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Methane/Carbon Dioxide Partitioning in Clay Nano- and Meso-Pores: Molecular Dynamics Modeling with Constant Reservoir Composition

submitted on 28.01.2019 and posted on 29.01.2019 by A. Ozgur Yazaydin, Narasimhan Loganathan, Geoffrey Bowers, Andrey Kalinichev, Brice Firmin Ngouana Wakou, R. Jim Kirkpatrick
The interactions among fluid species such as H2O, CO2, and CH4 confined in nano- and meso-pores in shales and other rocks is of central concern to understanding the chemical behavior and transport properties of these species in the earth’s subsurface and is of special concern to geological C-sequestration and enhanced production of oil and natural gas. The behavior of CO2, and CH4 are less well understood than that of H2O. This paper presents the
results of a computational modeling study of the partitioning of CO2 and CH4 between bulk fluid and nano- and meso-pores bounded by the common clay mineral montmorillonite. The calculations were done at 323 K and a total fluid pressure of 124 bars using a novel approach (constant reservoir composition molecular dynamics, CRC-MD) that uses bias forces to maintain a constant composition in the fluid external to the pore. This purely MD approach overcomes the difficulties in making stochastic particle insertion-deletion moves in dense fluids encountered in grand canonical Monte Carlo and related hybrid approaches. The results show that both the basal siloxane surfaces and protonated broken edge surfaces of montmorillonite both prefer CO2 relative to CH4 suggesting that methods of enhanced oil and gas production using CO2 will readily displace CH4 from such pores. This preference for CO2 is due to its preferred interaction with the surfaces and extends to approximately 20 Å from them.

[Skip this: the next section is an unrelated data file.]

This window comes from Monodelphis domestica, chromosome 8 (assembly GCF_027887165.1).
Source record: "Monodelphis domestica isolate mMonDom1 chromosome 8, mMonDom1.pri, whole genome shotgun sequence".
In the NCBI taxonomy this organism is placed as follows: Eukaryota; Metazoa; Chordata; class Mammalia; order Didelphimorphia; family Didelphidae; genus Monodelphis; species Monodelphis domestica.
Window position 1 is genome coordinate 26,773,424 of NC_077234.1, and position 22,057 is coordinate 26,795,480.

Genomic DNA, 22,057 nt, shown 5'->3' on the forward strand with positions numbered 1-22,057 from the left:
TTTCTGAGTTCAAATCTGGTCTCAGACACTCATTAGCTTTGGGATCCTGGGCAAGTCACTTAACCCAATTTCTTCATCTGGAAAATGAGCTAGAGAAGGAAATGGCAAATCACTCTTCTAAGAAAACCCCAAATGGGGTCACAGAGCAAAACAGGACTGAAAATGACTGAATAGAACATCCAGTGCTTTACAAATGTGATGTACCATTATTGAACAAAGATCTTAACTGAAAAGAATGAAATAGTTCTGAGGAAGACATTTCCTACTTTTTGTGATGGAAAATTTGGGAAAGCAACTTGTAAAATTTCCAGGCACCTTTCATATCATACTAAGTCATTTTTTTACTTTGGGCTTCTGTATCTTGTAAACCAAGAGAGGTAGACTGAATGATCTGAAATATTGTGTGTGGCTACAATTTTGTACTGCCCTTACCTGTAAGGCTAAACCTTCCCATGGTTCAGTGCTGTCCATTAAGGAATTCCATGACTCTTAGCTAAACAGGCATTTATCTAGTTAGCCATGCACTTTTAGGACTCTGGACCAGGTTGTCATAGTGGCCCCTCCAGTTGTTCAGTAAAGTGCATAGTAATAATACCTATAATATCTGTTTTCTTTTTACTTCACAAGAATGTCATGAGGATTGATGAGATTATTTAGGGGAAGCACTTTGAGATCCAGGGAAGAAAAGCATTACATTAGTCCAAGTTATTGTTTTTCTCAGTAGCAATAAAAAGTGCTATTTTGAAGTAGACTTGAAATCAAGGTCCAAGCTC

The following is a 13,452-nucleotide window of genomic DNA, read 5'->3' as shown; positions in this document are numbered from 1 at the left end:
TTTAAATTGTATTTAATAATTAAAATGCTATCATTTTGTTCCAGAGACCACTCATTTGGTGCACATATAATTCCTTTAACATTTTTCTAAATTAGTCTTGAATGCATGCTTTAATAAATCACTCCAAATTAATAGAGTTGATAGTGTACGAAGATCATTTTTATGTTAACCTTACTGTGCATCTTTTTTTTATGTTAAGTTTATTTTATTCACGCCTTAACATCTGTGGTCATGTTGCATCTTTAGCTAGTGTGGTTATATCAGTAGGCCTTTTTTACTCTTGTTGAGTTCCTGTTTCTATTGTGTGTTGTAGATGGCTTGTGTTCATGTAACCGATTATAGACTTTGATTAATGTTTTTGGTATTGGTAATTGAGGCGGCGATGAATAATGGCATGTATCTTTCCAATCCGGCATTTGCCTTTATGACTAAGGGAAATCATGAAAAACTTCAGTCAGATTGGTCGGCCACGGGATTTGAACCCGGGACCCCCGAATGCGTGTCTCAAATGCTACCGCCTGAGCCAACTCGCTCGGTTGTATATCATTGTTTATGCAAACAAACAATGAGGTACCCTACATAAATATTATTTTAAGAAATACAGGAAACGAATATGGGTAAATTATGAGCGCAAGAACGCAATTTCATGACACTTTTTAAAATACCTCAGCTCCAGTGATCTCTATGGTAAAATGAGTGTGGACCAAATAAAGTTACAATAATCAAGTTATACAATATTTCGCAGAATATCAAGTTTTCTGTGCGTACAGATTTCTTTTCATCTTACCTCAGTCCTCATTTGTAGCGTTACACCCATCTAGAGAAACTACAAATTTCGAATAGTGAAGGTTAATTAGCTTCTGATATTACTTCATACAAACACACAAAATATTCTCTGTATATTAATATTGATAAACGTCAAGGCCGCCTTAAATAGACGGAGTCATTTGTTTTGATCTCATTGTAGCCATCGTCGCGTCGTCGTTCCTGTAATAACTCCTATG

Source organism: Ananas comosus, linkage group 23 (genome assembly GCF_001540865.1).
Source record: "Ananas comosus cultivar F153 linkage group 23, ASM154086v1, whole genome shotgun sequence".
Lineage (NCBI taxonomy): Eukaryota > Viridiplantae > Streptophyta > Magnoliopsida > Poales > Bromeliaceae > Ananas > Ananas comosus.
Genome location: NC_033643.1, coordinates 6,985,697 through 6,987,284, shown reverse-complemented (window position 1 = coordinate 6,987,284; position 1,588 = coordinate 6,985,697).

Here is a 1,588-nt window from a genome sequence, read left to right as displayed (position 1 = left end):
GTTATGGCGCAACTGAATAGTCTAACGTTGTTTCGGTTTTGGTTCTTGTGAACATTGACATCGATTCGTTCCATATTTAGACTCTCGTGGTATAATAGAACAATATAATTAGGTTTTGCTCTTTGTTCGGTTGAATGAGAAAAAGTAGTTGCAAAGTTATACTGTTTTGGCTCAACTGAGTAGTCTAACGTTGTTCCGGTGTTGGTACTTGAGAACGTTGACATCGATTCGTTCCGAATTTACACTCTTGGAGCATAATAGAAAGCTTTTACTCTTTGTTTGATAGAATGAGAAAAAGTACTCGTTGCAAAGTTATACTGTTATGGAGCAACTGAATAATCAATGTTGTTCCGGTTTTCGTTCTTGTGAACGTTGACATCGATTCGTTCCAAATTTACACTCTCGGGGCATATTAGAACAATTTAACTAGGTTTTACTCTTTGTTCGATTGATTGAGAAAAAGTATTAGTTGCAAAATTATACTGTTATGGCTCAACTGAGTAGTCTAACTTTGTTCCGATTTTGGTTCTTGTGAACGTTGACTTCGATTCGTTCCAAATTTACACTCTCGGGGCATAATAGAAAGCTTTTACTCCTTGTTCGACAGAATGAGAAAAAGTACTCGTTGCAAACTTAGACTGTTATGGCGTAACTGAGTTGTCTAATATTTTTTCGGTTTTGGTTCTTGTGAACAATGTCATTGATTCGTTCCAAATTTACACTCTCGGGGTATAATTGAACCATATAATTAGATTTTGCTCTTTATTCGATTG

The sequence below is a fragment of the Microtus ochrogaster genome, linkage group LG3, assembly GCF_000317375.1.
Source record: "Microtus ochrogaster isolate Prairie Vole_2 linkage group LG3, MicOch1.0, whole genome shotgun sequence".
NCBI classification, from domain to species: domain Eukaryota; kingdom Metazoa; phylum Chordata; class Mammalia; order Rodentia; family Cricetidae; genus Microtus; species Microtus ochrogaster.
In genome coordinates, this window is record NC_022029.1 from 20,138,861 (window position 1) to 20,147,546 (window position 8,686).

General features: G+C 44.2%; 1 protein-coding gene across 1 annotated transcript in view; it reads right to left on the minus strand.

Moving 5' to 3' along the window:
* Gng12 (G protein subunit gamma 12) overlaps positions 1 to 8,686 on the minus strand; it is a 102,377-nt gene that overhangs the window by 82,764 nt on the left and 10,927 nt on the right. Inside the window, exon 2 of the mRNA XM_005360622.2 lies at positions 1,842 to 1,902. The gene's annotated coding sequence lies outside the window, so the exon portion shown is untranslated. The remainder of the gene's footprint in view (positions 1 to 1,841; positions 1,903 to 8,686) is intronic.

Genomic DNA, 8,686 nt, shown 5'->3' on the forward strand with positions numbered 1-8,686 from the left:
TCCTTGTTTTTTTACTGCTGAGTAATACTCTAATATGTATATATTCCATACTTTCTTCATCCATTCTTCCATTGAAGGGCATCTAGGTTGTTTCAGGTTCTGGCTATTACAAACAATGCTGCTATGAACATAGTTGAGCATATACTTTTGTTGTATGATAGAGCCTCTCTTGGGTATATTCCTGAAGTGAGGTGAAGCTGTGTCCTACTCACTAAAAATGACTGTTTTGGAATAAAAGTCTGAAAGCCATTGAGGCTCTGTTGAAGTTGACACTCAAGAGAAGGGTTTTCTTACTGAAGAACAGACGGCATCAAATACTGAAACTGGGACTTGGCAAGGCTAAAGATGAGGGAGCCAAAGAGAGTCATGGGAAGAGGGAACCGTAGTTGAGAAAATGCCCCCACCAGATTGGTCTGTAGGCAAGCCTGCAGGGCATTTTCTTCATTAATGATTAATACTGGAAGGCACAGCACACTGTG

UK Materials and Molecular Modelling Hub, which is partially funded by EPSRC (EP/P020194/1)

National Energy Research Scientific Computing Center, which is supported by the Office of Science of the U.S. Department of Energy under ECARP No. m1649

United States Department of Energy, Office of Science, Office of Basic Energy Science, Chemical science, Biosciences, and Geosciences division through the sister grants DE-FG02-10ER16128 (Bowers, P.I.) and DE-FG02-08ER15929 (Kirkpatrick, P.I. and Yazaydin, co-PI)

European Union’s Horizon 2020 research and innovation program under grant agreements No. 640979 and 764810


Email Address of Submitting Author


University College London


United Kingdom

ORCID For Submitting Author


Declaration of Conflict of Interest

No conflict of interest